Dark Galaxies Discovered


Eleven billion light-years away, strange, dark galaxies nearly devoid of stars have been finally spotted, according to a new study.

Predicted in theory but never before observed, these elusive objects appear to be similar to today’s galaxies in that they’re rich in gas. However, without any stars to light the gas, the galaxies have remained hidden from view.

For instance, without stars, the Milky Way‘s famous, gas-rich Orion Nebula would be dark to our telescopes, said study leader Sebastiano Cantalupo, an astronomer at University of California, Santa Cruz.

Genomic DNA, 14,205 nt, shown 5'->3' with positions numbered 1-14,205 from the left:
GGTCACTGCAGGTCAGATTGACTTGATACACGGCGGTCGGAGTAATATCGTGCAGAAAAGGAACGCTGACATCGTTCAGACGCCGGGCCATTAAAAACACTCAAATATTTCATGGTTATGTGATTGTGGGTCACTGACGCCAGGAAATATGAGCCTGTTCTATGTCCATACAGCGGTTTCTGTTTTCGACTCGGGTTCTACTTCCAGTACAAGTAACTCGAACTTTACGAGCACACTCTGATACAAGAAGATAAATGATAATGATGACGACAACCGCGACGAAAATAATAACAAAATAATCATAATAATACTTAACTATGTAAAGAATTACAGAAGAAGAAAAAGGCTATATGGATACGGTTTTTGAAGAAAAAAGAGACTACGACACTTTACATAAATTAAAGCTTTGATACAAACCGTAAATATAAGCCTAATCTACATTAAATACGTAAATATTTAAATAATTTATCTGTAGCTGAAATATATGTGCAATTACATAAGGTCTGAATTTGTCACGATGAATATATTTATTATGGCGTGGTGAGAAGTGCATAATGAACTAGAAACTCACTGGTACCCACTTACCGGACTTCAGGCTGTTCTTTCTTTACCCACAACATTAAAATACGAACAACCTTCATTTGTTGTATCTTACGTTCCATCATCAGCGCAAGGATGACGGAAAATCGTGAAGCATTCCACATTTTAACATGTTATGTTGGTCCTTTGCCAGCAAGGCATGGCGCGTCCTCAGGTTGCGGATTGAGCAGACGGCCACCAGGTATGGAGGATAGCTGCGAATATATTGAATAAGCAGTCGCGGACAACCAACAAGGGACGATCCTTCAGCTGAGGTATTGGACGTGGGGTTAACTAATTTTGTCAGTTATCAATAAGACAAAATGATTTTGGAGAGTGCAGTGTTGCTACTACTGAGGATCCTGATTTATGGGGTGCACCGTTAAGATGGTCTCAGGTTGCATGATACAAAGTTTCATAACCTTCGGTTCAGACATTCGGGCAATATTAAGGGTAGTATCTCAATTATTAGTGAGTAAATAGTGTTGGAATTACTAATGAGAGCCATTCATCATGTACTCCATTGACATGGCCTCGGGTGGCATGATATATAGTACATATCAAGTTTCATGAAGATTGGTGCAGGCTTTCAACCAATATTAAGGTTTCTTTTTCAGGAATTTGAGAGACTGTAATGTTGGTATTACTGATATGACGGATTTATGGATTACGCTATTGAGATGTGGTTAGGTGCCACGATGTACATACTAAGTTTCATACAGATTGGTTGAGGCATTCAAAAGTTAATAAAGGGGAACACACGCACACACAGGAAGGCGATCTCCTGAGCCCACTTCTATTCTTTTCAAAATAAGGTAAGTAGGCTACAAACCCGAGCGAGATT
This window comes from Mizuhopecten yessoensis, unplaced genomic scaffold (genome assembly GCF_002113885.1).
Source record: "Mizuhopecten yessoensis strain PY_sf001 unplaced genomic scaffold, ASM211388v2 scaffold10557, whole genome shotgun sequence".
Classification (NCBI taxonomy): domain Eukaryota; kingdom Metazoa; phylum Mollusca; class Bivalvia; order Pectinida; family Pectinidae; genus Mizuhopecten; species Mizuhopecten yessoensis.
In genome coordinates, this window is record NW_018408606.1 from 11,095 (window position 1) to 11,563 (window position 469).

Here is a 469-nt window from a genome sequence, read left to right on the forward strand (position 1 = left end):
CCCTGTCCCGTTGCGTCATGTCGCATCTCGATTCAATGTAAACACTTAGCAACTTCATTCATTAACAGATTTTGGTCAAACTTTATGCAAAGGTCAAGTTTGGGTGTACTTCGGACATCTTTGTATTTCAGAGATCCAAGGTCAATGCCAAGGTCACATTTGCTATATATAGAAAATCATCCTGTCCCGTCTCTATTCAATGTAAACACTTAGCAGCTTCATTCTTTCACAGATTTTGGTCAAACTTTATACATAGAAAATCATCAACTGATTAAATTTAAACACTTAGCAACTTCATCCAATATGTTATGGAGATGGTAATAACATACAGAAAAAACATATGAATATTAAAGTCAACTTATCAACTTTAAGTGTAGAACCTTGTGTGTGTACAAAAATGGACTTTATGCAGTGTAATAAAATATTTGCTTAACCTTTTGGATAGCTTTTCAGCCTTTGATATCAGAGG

To find these cosmic ghosts, Cantalupo and colleagues took advantage of one of the brightest light sources in the cosmos—a quasar known as HE0109-3518.

A superbright galaxy 11 billion light-years away, the quasar shines with the power of a hundred trillion suns and can light up its galactic neighborhood to a radius of ten million light-years. Quasars are very distant galaxies that have actively feeding—and rapidly rotating—supermassive black holes at their hearts.

source: http://news.nationalgeographic.co.in/news/2012/07/120711-dark-galaxies-missing-link-evolution-science-space-universe/

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